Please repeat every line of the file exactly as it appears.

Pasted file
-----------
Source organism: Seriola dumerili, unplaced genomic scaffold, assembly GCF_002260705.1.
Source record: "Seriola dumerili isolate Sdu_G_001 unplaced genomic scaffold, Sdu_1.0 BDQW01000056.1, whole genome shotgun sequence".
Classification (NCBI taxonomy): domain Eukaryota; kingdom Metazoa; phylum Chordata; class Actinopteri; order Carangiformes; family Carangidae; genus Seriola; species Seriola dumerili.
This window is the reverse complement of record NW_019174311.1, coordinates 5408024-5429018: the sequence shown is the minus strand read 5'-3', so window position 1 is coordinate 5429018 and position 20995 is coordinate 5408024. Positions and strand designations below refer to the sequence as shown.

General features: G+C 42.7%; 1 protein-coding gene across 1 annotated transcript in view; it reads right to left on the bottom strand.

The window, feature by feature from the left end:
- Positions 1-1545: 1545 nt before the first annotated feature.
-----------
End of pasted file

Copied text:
Source organism: Seriola dumerili, unplaced genomic scaffold, assembly GCF_002260705.1.
Source record: "Seriola dumerili isolate Sdu_G_001 unplaced genomic scaffold, Sdu_1.0 BDQW01000056.1, whole genome shotgun sequence".
Classification (NCBI taxonomy): domain Eukaryota; kingdom Metazoa; phylum Chordata; class Actinopteri; order Carangiformes; family Carangidae; genus Seriola; species Seriola dumerili.
This window is the reverse complement of record NW_019174311.1, coordinates 5408024-5429018: the sequence shown is the minus strand read 5'-3', so window position 1 is coordinate 5429018 and position 20995 is coordinate 5408024. Positions and strand designations below refer to the sequence as shown.

General features: G+C 42.7%; 1 protein-coding gene across 1 annotated transcript in view; it reads right to left on the bottom strand.

The window, feature by feature from the left end:
- Positions 1-1545: 1545 nt before the first annotated feature.